2. Kerns, W. 2007. Management of β-Adrenergic Blocker and Calcium Channel Antagonist Toxicity. Emergency Medicine Clinics of North America. 25, 2 (2007), 309–331.
  3. Life in the fast lane. Calcium Channel Blocker Toxicity.

 

7/19 (HUP): ECMO ECMO ECMO

Thanks to Fenton McCarthy, cardiac surgery fellow, for an incredible talk on extracorporeal membrane oxygenation (ECMO) and to everyone in the audience for creating a robust discussion.

We highlighted big differences between ECMO and cardiopulmonary bypass:
1) Cardiopulmonary bypass is a modality used almost exclusively for short periods of time in the OR
2) While similar, bypass circuits have a blood reservoir whereas ECMO circuits don’t

There are two main flavors of ECMO:

  1. Veno-arterial (VA) ECMO (see below): used if you have a cardiac problem (cardiac arrest, myocarditis, MI, cardiomyopathy, post-cardiac surgery) to provide circulatory support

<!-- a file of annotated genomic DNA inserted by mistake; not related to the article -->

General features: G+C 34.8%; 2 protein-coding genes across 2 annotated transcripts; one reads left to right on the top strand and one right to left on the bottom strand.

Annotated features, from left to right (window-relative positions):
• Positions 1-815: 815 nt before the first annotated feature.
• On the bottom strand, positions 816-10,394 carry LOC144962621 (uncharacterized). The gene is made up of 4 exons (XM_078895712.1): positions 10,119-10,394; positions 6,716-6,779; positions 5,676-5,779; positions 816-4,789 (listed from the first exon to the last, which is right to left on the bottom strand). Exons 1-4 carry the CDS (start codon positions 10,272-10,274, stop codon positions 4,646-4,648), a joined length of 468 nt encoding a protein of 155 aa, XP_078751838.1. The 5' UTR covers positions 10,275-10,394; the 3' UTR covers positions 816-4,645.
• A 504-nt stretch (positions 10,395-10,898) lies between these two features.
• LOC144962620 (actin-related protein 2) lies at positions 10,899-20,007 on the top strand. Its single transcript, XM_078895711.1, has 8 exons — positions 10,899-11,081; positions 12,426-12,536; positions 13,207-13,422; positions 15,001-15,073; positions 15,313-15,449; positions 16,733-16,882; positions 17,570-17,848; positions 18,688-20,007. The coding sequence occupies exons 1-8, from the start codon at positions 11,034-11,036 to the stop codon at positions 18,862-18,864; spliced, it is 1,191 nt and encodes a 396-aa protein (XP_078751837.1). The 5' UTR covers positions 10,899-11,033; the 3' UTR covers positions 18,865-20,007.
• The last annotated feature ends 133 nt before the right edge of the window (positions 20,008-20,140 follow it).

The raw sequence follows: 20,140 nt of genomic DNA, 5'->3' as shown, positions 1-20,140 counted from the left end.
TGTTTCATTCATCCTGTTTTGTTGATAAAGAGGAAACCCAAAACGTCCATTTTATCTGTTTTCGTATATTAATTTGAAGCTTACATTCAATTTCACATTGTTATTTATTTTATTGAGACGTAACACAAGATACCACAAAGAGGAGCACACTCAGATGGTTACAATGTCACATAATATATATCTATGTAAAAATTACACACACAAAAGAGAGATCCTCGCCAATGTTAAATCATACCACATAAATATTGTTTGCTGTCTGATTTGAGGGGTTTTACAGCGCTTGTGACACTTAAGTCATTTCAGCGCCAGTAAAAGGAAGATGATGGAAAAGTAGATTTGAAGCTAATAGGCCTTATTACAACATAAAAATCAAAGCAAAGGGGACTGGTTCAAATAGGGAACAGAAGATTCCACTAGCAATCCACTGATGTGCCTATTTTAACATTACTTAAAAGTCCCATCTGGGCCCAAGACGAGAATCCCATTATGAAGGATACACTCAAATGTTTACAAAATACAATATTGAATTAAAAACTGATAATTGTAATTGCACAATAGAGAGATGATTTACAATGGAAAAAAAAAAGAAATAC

Screen Shot 2017-07-19 at 1.48.04 PM.png
    VA ECMO: blood drains from a vein, gets oxygenated, and pumped back into an artery. It flows retrograde from the femoral artery up the aorta. Poorly oxygenated blood being pumped by the failing heart can mix with well-oxygenated retrograde blood from the ECMO catheter, creating differential regional hypoxemia, also known as “North South syndrome”

    2. Veno-venous (VV) ECMO (see below): used primarily for respiratory failure (refractory hypoxemia, ARDS, etc). Complications are much less common with VV ECMO than VA ECMO.

    Screen Shot 2017-07-19 at 1.56.39 PM.png
    VV ECMO: blood is drained from the SVC or IVC and returned to the venous system.